The defendants James Mitchell and John Jessen are both U.S. citizens, trained psychologists and CIA independent contractors, responsible for producing a research project entitled, “Recognizing and Developing Countermeasures to Al-Qaeda Resistance to Interrogation Techniques: A Resistance Training Perspective.”[13] In their tenure as CIA contractors, Mitchell and Jessen successfully convinced the CIA to propose 11 of the 12 recommended interrogation methods to the Attorney General, who approved all but waterboarding.[14] The plaintiffs alleged that in concert with the CIA, the defendants supervised and oversaw the implementation of the torture program used against detainees, and were compensated over $80 million to deliver their services and advice to security personnel at all CIA detention sites.[15]

In response to the claim under the Alien Tort Statute, the defendants made the following arguments in a motion for summary judgment: that 1) the court lacked jurisdiction under the Political Question Doctrine, 2) their work for the CIA entitles them to derivative sovereign immunity, 3) the plaintiffs lack jurisdiction under the Alien Tort Statute, and 4) the defendants are not directly liable under international law nor did they aid or abed or conspire with those who are.

In response to the Political Question Doctrine, the federal court considered whether this venue was appropriate to consider the matter. In holding federal jurisdiction appropriate in this case, the court noted that other courts, including the Supreme Court, have consistently decided similar matters, and “consider challenges to the legality of detention of foreign nationals captured abroad in connection with hostilities and incarcerated at the Guantanamo Bay Naval Base.”[16] The defendants claimed their work as private contractors on the government’s behalf granted them “derivative sovereign immunity.” The court rebutted this contention by noting the defendant’s direct authorial control in crafting the program, including the recommendation of EIT and waterboarding, which was then adopted by the CIA. In this case, it defies logic that the defendants could both lead the CIA’s torture effort and subsequently use the agency as a shield for their efforts. Lastly, the defendants’ attempt to defeat the application of the Alien Tort statute for lack of jurisdiction was denied by the court. Here, the court recognized that the plaintiffs succeeded in affirming the three elements for a successful claim under the Alien Tort Statute (ATS): 1) the plaintiffs must be aliens, 2) they must be claiming damages for a tort, and 3) the tort must result from a violation of the law of nations or a treaty of the United States.[17]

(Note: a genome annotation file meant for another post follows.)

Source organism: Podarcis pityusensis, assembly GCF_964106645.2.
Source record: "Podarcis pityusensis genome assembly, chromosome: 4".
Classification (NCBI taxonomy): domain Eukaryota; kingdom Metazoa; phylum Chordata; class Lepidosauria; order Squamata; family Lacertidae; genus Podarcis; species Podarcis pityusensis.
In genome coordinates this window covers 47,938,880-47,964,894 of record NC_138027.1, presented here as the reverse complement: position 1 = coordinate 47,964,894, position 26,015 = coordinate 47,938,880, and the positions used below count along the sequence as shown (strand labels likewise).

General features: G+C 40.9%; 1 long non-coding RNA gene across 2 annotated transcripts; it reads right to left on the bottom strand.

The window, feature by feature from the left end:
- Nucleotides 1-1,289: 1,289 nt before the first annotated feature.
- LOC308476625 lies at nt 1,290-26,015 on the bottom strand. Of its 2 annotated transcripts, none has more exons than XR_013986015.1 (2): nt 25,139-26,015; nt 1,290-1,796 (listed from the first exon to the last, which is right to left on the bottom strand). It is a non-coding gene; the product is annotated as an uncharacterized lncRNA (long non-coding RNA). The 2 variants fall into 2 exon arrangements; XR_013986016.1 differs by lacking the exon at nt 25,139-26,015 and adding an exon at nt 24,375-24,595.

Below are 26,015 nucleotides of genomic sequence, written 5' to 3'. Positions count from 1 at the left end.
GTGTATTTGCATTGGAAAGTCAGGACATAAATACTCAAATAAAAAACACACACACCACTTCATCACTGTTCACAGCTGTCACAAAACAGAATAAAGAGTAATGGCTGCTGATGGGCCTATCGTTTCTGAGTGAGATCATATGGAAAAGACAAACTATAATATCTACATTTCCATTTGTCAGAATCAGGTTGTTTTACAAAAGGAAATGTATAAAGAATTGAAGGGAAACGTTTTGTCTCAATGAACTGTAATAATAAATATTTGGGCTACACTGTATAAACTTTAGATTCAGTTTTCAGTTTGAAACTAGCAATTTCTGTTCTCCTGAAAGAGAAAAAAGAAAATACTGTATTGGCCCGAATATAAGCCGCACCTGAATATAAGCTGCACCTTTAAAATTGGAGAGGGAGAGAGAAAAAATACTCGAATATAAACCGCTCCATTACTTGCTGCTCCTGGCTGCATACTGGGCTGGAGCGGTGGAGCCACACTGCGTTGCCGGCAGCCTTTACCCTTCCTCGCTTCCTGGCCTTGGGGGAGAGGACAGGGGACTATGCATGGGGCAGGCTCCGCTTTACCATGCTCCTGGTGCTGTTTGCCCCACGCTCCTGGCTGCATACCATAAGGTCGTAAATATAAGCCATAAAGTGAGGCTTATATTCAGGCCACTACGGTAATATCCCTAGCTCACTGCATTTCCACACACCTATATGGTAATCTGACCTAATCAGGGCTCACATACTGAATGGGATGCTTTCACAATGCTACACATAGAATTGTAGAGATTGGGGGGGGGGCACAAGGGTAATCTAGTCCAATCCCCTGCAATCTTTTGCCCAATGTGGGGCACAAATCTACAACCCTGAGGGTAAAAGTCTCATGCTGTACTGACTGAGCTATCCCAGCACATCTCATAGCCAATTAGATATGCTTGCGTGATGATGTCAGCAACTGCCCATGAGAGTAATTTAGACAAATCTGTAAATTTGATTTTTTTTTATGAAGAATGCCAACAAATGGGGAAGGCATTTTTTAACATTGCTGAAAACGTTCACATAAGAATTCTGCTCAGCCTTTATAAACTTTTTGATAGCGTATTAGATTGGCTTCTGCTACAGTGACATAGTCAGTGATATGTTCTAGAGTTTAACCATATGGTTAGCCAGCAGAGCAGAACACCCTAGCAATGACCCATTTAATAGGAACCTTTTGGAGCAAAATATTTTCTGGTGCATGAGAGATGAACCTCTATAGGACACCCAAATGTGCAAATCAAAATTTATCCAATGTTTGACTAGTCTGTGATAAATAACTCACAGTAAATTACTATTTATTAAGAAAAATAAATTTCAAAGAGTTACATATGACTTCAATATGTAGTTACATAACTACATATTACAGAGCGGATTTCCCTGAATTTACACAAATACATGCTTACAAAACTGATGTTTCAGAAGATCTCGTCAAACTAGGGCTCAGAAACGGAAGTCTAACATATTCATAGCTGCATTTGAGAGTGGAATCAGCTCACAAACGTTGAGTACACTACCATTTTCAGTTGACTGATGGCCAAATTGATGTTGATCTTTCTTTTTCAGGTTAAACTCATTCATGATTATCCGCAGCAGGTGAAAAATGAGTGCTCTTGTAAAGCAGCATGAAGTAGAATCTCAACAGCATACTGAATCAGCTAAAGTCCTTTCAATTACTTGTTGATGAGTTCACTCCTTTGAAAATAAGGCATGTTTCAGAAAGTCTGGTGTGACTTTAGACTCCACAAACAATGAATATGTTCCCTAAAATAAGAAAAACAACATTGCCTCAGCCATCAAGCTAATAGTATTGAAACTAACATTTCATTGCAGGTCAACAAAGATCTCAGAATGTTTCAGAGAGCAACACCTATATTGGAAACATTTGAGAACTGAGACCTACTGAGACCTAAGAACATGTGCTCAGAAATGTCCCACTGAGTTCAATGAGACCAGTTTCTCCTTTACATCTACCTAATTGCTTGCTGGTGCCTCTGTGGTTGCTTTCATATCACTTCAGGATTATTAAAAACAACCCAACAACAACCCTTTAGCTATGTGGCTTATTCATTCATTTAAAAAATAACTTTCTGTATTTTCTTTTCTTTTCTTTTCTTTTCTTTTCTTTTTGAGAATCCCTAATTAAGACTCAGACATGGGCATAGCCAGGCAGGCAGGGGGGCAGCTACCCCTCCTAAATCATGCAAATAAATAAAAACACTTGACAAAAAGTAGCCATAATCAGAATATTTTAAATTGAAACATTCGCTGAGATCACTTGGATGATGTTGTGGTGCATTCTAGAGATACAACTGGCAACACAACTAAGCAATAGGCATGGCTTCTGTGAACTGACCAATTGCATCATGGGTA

The parties were initially set for trial in September 2017, but settled in mid-August.[18] Time will tell whether similar cases may follow, but for now this case affirms a shifting attitude toward torture in the United States, one that promises to be more diligent against unquestioning acceptance of such practices that unequivocally break international legal standards.

Scotti Hill is a 3L specializing in intellectual property law. She has worked at the Center for Art Law in New York City and currently works as a law clerk at the University of Utah’s Technology Venture Commercialization Office.


[1] Jenna Johnson, “Trump says ‘Torture Works,” Backs Waterboarding and ‘Much Worse,’” The Washington Post (Feb, 17, 2016),

[2] 18 U.S.C. §2340.

[3] Senate Select Committee on Intelligence, Committee Study of the Central Intelligence Agency’s Detention and Interrogation Program, Findings and Conclusions (December 3, 2014).

[4] Johnson, supra.

[5] Adam Chandler, This is how a Prisoner of War Feels About Torture, The Washington Post, (Dec. 9, 2014),

[6] Kevin Sieff, More Americans Support Torture than Afghans, Iraqis and South Sudanese. Why? The Washington Post (Dec. 5, 2016),

[7] Settlement Reached in ACLU Lawsuit against CIA Interrogation, The Associated Press,

[8] Salim v. Mitchell, WL 3389011 (E.D. Wash 2017).

[9] 28 U.S.C. § 1350.

[10] Id. at 74.

[11] Id. at 164.

[12] Id. at 165-167.

[13] Id.

[14] Id. at 43-44.

[15] Id. at 65-68.

[16] See Rasul v. Bush, 542 U.S. 466 (2004).

[17] See Mujica v. AirScan Inc., 771 F.3d 580, 594 (9th Cir. 2014).

[18] Associated Press, supra.